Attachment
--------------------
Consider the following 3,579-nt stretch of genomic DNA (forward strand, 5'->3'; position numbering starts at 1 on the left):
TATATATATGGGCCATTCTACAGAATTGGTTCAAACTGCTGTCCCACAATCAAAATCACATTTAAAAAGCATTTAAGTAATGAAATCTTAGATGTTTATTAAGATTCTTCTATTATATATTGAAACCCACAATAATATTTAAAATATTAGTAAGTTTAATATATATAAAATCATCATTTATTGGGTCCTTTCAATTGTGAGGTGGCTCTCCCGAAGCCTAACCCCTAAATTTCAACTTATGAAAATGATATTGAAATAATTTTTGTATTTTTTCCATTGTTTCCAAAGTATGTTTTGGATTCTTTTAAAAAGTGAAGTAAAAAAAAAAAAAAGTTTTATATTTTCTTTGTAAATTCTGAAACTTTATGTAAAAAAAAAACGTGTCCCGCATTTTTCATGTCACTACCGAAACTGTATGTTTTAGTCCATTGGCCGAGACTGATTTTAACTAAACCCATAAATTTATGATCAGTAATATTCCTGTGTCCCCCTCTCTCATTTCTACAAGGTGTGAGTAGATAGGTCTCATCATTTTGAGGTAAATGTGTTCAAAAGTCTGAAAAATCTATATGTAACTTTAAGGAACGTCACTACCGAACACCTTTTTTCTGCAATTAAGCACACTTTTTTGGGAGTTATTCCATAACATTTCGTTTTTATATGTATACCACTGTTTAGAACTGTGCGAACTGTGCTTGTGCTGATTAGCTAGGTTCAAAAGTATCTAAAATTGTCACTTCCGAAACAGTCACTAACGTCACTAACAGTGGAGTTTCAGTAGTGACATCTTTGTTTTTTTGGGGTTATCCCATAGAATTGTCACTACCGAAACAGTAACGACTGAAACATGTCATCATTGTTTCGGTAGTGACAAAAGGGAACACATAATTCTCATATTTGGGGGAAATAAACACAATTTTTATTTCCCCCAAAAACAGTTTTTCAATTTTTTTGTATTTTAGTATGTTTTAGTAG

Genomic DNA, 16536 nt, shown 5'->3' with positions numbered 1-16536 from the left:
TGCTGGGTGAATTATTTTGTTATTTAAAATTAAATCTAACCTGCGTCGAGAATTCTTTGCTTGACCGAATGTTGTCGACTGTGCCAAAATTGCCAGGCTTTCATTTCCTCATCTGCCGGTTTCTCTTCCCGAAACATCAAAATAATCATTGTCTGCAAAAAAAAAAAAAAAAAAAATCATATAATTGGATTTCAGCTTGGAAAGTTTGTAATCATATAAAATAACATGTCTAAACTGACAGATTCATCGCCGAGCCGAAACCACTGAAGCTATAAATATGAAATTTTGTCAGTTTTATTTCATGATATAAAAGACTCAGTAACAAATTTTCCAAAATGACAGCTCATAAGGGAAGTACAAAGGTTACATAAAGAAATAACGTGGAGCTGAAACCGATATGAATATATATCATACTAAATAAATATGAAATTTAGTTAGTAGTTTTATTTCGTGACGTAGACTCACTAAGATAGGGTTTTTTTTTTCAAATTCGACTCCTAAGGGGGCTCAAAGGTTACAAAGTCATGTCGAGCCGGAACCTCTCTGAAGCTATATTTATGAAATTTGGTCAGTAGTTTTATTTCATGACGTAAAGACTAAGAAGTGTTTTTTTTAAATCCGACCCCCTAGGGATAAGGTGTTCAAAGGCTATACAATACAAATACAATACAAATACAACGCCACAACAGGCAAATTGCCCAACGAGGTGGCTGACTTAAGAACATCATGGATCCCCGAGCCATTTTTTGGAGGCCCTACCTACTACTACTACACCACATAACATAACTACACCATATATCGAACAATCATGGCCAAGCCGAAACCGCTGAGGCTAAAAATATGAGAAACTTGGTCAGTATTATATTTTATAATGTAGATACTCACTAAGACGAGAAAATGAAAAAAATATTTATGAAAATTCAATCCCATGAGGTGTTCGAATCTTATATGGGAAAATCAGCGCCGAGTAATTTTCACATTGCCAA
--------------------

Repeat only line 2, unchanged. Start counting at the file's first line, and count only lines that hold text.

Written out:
TATATATATGGGCCATTCTACAGAATTGGTTCAAACTGCTGTCCCACAATCAAAATCACATTTAAAAAGCATTTAAGTAATGAAATCTTAGATGTTTATTAAGATTCTTCTATTATATATTGAAACCCACAATAATATTTAAAATATTAGTAAGTTTAATATATATAAAATCATCATTTATTGGGTCCTTTCAATTGTGAGGTGGCTCTCCCGAAGCCTAACCCCTAAATTTCAACTTATGAAAATGATATTGAAATAATTTTTGTATTTTTTCCATTGTTTCCAAAGTATGTTTTGGATTCTTTTAAAAAGTGAAGTAAAAAAAAAAAAAAGTTTTATATTTTCTTTGTAAATTCTGAAACTTTATGTAAAAAAAAAACGTGTCCCGCATTTTTCATGTCACTACCGAAACTGTATGTTTTAGTCCATTGGCCGAGACTGATTTTAACTAAACCCATAAATTTATGATCAGTAATATTCCTGTGTCCCCCTCTCTCATTTCTACAAGGTGTGAGTAGATAGGTCTCATCATTTTGAGGTAAATGTGTTCAAAAGTCTGAAAAATCTATATGTAACTTTAAGGAACGTCACTACCGAACACCTTTTTTCTGCAATTAAGCACACTTTTTTGGGAGTTATTCCATAACATTTCGTTTTTATATGTATACCACTGTTTAGAACTGTGCGAACTGTGCTTGTGCTGATTAGCTAGGTTCAAAAGTATCTAAAATTGTCACTTCCGAAACAGTCACTAACGTCACTAACAGTGGAGTTTCAGTAGTGACATCTTTGTTTTTTTGGGGTTATCCCATAGAATTGTCACTACCGAAACAGTAACGACTGAAACATGTCATCATTGTTTCGGTAGTGACAAAAGGGAACACATAATTCTCATATTTGGGGGAAATAAACACAATTTTTATTTCCCCCAAAAACAGTTTTTCAATTTTTTTGTATTTTAGTATGTTTTAGTAG